Do Kepler's laws of planetary motion apply also to satellites in orbit around the Earth?

I would assume yes, but I'm not sure why...?

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    Welcome to Space Exploration! It often helps other users provide better answers if you show what research you've done before asking so they can narrow down their response. Please take the tour! – Jack Jun 23 at 17:54
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    I've added "Kepler's" to the question. I don't think it changes your question, since there aren't any other laws of planetary motion per se that give the right answer. – uhoh Jun 23 at 21:33

The laws of planetary motion and orbits are underpinned by Newtonian Physics and Kepler's Laws. These physical laws apply to everything in the universe and, as such, apply equally to the motion of planets and the motion of artificial satellites.

The major difference when calculating orbits for an artificial satellite is that it's very common to ignore its mass. This is because the mass of any satellite is many orders of magnitude smaller that the body it is orbiting and its effect is negligible.

Note - I am ignoring relativistic and quantum mechanical effects because I think they'd unnecessarily confuse an answer to this question

The laws of planetary motion apply not only to the planets of our Sun, the apply also to the Moon of our Earth, to moons of other planets and to satellites in orbit around Earth or Moon. Also to satellites of other planets.

But perfect elliptical or circular orbits require a so called two body problem, a star and a planet only. The influence of other planets should be neglectable and the diameters of the star and the planet should be very small compared to their distance. The mass of the planet should be much smaller than that of the star.

These laws should be valid also for stars with extrasolar planets.

Kepler's laws do a fairly good job of explaining satellite motion around the Earth to a limited level of accuracy for a short time, but you really have to add in more computation to predict their orbits for years, months, or even for weeks for the lowest ones.

Satellites in the lower parts of low Earth orbit, or LEO loose altitude rather quickly. The ISS has to regularly boost itself with engines to regain altitude. Space junk and other satellites will all tend to lower and then burn up over a period of years or decades and there's nothing in Kepler's laws that addresses this.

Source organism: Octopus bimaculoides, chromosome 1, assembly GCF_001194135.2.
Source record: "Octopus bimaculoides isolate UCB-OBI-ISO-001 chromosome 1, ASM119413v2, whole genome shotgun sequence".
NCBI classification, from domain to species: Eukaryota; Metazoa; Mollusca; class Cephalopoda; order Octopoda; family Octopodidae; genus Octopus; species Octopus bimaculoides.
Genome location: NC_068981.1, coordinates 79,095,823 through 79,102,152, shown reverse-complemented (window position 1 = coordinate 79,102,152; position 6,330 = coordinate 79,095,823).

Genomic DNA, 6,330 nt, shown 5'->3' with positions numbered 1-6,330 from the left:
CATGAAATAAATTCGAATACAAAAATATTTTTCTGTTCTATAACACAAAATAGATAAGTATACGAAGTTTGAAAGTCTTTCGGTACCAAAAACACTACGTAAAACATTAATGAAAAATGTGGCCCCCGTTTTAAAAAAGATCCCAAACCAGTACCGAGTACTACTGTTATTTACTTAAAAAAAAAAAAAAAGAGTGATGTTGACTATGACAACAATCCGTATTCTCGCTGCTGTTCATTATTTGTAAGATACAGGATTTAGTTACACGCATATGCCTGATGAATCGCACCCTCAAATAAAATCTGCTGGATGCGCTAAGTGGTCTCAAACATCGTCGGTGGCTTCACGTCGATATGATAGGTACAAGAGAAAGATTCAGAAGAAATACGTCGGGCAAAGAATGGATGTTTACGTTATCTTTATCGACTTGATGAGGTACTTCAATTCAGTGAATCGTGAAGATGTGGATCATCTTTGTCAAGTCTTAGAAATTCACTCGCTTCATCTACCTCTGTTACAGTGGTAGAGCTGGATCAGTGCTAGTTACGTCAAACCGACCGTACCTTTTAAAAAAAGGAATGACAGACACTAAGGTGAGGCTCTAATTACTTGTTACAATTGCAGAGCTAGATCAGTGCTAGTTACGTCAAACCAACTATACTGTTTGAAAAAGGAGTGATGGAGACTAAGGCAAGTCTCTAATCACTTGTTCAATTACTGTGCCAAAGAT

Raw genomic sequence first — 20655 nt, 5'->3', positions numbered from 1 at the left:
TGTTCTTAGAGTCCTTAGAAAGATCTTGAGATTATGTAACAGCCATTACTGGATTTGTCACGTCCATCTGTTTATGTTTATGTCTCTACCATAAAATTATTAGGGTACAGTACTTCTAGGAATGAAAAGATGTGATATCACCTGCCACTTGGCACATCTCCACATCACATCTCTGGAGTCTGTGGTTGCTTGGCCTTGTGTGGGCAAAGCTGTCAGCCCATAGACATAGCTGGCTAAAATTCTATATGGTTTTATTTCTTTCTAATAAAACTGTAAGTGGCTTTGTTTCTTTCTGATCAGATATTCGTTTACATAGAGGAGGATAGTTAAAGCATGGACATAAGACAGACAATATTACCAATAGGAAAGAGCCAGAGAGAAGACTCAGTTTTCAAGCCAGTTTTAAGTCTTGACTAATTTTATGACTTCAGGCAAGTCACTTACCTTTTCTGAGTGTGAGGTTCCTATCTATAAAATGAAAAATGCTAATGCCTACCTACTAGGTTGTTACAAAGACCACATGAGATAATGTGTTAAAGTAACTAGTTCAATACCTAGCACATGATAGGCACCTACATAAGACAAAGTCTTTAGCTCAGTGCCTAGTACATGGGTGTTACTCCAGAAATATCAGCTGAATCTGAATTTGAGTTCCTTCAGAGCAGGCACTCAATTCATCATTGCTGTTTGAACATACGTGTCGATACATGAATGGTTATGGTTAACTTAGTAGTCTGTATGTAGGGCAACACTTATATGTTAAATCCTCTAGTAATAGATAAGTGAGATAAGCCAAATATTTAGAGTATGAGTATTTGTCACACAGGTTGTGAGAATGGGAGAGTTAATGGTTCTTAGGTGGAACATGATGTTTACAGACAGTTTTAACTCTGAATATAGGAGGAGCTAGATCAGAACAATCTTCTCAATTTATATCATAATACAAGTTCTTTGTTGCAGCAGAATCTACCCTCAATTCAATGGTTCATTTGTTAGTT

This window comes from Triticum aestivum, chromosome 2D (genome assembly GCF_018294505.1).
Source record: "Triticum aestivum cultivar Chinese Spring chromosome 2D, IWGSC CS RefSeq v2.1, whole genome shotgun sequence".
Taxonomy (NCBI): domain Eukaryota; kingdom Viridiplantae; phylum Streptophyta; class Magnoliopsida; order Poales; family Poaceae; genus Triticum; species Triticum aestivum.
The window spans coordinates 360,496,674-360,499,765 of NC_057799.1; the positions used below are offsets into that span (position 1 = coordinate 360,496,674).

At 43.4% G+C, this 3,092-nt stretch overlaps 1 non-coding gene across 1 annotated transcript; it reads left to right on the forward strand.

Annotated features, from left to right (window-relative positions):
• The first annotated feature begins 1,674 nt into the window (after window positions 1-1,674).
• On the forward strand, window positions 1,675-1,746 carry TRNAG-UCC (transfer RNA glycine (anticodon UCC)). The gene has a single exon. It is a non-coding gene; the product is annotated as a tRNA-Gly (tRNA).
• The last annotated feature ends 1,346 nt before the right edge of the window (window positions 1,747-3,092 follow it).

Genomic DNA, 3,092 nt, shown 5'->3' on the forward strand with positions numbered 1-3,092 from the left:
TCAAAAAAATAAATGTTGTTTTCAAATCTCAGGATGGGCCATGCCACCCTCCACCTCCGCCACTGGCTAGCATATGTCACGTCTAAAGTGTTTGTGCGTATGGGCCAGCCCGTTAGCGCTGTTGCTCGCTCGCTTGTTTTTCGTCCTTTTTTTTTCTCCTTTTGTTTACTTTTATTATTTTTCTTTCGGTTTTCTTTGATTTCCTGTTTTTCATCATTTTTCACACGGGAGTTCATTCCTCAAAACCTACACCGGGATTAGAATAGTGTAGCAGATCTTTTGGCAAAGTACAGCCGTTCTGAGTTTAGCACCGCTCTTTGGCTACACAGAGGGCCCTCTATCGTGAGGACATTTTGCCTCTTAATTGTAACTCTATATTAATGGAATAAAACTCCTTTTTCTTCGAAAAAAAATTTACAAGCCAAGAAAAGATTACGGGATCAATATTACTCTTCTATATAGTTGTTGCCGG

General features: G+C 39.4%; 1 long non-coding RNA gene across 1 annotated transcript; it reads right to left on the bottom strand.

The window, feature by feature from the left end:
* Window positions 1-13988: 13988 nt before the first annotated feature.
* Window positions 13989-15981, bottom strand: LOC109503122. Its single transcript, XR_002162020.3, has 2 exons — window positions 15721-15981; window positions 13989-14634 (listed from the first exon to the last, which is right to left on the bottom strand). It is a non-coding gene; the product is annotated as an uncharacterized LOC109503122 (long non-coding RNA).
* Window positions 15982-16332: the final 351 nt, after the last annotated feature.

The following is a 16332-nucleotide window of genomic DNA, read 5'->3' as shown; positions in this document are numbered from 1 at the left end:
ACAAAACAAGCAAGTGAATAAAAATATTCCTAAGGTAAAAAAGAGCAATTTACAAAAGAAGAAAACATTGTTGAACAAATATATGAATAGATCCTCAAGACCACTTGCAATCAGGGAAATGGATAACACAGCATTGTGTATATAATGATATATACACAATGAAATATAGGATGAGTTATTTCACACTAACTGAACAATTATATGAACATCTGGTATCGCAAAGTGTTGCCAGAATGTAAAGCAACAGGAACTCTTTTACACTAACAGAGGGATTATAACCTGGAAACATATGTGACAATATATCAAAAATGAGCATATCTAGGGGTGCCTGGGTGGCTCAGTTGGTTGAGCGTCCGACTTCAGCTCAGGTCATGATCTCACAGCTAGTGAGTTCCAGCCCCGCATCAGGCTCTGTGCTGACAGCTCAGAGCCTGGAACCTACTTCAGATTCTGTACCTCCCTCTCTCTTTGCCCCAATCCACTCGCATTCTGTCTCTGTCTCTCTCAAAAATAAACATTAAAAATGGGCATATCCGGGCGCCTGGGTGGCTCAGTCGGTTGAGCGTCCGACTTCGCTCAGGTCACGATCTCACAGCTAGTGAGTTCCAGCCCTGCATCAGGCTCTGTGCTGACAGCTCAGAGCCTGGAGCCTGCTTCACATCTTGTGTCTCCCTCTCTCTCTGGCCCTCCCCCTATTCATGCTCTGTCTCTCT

Another big and important effect is the shape of Earth and its gravity field. Since the Earth rotates, over time it has reached an oblate shape. The equatorial radius is about 6378 km, while the polar radius is only 6357 km. This oblateness means the gravity field is stronger near the equator than the poles, and while Kepler Newton did do some work thinking about this problem, it's not covered by Kepler's Laws proper.

Sun synchronous orbits use this oblateness to precess their orbital planes around the Earth's axis once a year, so that they can match the direction of the Sun. Kepler's laws can't do that, but it's really handy and many Earth satellites use this constantly.

This precession was first experimentally confirmed by measurements of the doppler shift of radio signals and visual positions of the first few artificial satellites that orbited the Earth, Sputnik, Vanguard, etc. Read more about that in the links included in this answer.

Earth's gravity is also quite lumpy at a much finer scale and very careful measurements of the movement of satellites have helped engineers and scientists search for oil, understand distribution of material below the surface, and even measure the movements of the Ocean's tides.

Another problem is that the communications satellites in Geostationary orbits or GEO tend to move over time. Even if their orbital planes start exactly in the Earth's equatorial plane, their planes would start tilting right away if they didn't have tiny rockets or boosters to do what is called "station keeping" to stay over the right longitude but also to keep parallel to the equator.

According to the subsection titled orbital stability:

A combination of lunar gravity, solar gravity, and the flattening of the Earth at its poles causes a precession motion of the orbital plane of any geostationary object, with an orbital period of about 53 years and an initial inclination gradient of about 0.85° per year, achieving a maximal inclination of 15° after 26.5 years. To correct for this orbital perturbation, regular orbital stationkeeping manoeuvres are necessary, amounting to a delta-v of approximately 50 m/s per year.

A second effect to be taken into account is the longitudinal drift, caused by the asymmetry of the Earth – the equator is slightly elliptical. There are two stable (at 75.3°E and 252°E) and two unstable (at 165.3°E and 14.7°W) equilibrium points. Any geostationary object placed between the equilibrium points would (without any action) be slowly accelerated towards the stable equilibrium position, causing a periodic longitude variation. The correction of this effect requires station-keeping maneuvers with a maximal delta-v of about 2 m/s per year, depending on the desired longitude.

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